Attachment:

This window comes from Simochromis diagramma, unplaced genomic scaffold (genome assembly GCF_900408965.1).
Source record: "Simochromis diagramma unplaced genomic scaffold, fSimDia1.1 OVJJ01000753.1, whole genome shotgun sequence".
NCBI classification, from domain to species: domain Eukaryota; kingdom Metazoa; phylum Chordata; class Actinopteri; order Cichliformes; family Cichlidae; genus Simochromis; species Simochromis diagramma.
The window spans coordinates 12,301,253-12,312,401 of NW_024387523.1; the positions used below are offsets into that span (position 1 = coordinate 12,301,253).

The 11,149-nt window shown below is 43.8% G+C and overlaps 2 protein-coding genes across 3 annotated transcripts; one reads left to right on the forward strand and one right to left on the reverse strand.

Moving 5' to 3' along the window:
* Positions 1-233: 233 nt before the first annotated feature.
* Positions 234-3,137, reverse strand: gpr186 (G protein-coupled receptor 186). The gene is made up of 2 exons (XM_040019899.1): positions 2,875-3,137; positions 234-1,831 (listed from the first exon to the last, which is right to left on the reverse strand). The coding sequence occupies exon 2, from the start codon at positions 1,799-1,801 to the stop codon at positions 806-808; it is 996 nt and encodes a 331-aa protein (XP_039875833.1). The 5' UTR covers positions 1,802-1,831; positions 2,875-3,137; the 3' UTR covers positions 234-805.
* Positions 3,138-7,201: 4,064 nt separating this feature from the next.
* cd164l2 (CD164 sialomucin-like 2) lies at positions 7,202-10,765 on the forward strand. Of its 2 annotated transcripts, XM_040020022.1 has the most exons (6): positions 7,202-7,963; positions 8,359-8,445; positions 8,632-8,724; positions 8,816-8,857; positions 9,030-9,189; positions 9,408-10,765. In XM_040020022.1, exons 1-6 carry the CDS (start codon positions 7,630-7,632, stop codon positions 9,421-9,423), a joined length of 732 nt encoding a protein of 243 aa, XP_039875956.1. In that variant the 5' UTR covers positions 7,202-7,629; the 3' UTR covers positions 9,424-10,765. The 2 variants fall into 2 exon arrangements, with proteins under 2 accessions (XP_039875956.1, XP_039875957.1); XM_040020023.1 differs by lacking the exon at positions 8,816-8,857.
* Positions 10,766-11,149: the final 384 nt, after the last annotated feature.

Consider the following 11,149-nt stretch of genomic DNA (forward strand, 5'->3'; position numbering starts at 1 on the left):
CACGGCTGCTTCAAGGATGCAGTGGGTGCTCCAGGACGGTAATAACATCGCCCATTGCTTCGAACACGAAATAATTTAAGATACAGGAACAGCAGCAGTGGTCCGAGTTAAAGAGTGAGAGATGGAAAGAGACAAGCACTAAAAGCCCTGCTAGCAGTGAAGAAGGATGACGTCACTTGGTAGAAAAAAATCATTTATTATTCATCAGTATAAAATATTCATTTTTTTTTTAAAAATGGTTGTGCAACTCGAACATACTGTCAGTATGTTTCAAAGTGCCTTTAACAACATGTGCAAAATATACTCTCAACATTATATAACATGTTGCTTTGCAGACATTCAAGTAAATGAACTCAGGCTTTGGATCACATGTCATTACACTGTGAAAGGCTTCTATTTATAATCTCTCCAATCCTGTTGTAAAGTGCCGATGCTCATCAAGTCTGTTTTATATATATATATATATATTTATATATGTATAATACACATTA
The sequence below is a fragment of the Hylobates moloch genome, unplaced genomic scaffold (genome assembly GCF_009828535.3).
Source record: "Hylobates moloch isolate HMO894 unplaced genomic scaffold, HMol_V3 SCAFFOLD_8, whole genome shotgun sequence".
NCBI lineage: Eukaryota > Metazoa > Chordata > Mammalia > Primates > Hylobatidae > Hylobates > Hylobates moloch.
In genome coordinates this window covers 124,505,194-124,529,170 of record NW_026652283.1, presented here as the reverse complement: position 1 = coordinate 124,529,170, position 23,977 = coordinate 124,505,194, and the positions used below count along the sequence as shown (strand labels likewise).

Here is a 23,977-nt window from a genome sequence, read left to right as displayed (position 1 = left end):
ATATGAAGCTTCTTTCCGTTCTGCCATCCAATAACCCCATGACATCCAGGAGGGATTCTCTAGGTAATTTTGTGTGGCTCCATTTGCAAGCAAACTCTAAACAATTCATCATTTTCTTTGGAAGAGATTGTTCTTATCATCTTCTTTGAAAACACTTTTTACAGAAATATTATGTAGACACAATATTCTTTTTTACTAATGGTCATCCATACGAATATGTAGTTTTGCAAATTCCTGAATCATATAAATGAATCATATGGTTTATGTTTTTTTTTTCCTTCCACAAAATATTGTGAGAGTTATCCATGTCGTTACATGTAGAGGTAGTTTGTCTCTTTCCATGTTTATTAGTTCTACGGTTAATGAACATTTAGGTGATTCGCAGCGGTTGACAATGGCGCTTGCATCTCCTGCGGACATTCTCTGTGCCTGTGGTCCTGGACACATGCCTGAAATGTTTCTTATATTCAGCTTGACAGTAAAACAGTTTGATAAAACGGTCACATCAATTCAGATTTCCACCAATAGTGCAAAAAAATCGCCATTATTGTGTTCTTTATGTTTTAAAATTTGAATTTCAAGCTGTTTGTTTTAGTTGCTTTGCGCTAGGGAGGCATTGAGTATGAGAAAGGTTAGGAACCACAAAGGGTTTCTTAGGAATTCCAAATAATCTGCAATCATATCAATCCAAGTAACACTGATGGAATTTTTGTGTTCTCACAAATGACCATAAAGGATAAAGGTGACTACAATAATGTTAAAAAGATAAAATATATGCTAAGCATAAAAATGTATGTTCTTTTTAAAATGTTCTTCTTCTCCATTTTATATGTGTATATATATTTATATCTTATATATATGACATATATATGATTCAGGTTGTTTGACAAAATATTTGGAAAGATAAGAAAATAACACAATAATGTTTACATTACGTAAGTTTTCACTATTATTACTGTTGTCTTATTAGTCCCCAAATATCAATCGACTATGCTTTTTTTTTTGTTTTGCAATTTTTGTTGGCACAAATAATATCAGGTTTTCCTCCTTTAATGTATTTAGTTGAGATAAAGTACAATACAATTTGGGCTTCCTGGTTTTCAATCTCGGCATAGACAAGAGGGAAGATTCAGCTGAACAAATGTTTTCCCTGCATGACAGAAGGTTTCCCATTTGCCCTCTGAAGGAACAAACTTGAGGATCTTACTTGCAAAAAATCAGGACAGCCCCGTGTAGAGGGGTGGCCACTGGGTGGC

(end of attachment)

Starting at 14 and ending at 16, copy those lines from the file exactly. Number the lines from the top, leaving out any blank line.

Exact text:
The sequence below is a fragment of the Hylobates moloch genome, unplaced genomic scaffold (genome assembly GCF_009828535.3).
Source record: "Hylobates moloch isolate HMO894 unplaced genomic scaffold, HMol_V3 SCAFFOLD_8, whole genome shotgun sequence".
NCBI lineage: Eukaryota > Metazoa > Chordata > Mammalia > Primates > Hylobatidae > Hylobates > Hylobates moloch.